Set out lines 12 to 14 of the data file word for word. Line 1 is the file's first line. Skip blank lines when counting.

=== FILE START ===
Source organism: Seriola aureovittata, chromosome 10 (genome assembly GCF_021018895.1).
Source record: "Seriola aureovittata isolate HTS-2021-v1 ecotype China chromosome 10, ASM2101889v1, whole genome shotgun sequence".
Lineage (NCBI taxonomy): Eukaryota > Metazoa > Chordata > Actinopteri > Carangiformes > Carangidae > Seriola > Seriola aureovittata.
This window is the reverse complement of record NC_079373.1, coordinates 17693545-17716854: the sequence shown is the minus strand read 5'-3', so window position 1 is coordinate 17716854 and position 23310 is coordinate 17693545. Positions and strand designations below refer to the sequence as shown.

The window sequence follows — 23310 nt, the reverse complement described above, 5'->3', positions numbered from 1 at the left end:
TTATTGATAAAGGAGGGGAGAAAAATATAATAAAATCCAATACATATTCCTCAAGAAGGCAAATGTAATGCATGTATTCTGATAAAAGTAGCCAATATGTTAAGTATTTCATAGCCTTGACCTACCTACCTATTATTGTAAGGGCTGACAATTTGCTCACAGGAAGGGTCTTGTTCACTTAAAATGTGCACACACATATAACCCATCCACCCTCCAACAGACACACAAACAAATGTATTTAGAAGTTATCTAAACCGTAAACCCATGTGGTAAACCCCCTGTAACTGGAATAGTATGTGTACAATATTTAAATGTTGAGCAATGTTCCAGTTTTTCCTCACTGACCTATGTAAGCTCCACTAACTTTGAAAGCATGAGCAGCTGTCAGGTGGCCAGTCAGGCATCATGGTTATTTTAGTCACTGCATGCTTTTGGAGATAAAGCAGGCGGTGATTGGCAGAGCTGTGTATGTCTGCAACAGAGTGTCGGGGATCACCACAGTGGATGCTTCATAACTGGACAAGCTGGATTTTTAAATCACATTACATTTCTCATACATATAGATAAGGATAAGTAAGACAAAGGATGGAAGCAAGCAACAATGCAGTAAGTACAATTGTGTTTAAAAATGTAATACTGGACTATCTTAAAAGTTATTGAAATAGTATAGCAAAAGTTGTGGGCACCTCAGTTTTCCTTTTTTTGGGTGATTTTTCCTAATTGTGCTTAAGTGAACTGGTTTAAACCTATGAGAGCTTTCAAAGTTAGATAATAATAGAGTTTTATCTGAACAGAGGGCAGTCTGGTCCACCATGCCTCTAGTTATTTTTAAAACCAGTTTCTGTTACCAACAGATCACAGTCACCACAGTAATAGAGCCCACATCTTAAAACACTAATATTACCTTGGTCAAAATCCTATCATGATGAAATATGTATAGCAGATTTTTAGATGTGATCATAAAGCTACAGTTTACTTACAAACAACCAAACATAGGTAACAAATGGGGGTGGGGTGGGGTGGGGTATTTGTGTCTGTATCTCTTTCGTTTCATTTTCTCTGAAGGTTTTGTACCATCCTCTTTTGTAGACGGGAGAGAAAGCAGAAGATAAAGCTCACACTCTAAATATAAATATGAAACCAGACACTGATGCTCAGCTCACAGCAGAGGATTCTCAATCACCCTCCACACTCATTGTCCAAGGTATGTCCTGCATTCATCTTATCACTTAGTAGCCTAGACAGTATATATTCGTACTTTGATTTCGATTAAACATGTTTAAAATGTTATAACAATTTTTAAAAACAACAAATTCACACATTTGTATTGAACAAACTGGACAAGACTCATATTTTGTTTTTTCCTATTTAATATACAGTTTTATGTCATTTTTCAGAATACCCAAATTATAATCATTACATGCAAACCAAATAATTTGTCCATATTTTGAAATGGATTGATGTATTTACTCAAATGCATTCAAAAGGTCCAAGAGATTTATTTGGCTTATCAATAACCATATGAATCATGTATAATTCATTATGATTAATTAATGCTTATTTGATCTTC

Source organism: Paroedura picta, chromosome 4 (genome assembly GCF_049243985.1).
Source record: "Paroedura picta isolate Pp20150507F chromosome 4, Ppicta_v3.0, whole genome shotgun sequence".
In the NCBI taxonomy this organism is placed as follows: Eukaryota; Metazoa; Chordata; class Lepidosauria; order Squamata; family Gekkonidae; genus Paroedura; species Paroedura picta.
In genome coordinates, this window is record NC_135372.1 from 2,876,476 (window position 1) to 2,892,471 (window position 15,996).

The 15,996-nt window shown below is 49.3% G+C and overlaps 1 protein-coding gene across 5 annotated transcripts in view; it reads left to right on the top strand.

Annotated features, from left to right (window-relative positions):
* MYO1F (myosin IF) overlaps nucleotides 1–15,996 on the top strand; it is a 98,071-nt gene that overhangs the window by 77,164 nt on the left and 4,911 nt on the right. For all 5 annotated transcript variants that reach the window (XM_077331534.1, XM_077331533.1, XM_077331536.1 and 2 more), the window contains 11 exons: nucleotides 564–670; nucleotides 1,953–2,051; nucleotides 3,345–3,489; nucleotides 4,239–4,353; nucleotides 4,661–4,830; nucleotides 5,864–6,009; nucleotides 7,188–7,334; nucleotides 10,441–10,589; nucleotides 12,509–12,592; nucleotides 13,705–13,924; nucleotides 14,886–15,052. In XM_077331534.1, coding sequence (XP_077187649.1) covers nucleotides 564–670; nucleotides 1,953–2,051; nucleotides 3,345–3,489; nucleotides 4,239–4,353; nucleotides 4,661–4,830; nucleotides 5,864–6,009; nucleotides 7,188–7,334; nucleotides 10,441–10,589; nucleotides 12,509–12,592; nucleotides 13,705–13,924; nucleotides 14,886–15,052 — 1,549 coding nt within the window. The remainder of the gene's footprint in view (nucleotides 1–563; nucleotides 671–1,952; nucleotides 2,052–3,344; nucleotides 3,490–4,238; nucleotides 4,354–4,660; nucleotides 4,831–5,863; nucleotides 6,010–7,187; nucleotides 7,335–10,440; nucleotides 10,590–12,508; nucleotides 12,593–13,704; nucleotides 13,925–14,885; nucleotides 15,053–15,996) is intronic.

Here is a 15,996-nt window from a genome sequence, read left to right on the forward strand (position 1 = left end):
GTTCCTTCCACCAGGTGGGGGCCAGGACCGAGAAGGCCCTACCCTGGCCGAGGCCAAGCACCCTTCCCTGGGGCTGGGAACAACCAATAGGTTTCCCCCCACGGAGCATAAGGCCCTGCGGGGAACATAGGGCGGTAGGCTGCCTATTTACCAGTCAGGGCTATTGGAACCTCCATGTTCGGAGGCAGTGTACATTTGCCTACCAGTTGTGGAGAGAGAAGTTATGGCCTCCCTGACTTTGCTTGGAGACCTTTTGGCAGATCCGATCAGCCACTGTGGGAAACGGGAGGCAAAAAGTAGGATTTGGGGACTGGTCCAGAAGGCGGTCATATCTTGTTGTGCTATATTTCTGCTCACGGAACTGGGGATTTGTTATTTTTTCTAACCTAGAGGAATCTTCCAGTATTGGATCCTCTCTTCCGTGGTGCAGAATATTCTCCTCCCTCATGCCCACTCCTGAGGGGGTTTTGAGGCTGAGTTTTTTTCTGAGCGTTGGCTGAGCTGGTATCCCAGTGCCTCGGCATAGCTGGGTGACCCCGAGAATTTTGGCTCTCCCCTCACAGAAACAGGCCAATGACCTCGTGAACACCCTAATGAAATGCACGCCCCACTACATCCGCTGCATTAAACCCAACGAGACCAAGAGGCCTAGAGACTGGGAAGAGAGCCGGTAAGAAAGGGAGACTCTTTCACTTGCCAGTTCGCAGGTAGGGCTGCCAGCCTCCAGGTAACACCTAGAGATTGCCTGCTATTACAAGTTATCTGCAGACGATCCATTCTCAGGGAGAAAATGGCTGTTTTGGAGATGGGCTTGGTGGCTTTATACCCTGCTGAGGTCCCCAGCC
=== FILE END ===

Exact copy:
Annotated features, from left to right (window-relative positions):
* MYO1F (myosin IF) overlaps nucleotides 1–15,996 on the top strand; it is a 98,071-nt gene that overhangs the window by 77,164 nt on the left and 4,911 nt on the right. For all 5 annotated transcript variants that reach the window (XM_077331534.1, XM_077331533.1, XM_077331536.1 and 2 more), the window contains 11 exons: nucleotides 564–670; nucleotides 1,953–2,051; nucleotides 3,345–3,489; nucleotides 4,239–4,353; nucleotides 4,661–4,830; nucleotides 5,864–6,009; nucleotides 7,188–7,334; nucleotides 10,441–10,589; nucleotides 12,509–12,592; nucleotides 13,705–13,924; nucleotides 14,886–15,052. In XM_077331534.1, coding sequence (XP_077187649.1) covers nucleotides 564–670; nucleotides 1,953–2,051; nucleotides 3,345–3,489; nucleotides 4,239–4,353; nucleotides 4,661–4,830; nucleotides 5,864–6,009; nucleotides 7,188–7,334; nucleotides 10,441–10,589; nucleotides 12,509–12,592; nucleotides 13,705–13,924; nucleotides 14,886–15,052 — 1,549 coding nt within the window. The remainder of the gene's footprint in view (nucleotides 1–563; nucleotides 671–1,952; nucleotides 2,052–3,344; nucleotides 3,490–4,238; nucleotides 4,354–4,660; nucleotides 4,831–5,863; nucleotides 6,010–7,187; nucleotides 7,335–10,440; nucleotides 10,590–12,508; nucleotides 12,593–13,704; nucleotides 13,925–14,885; nucleotides 15,053–15,996) is intronic.

Here is a 15,996-nt window from a genome sequence, read left to right on the forward strand (position 1 = left end):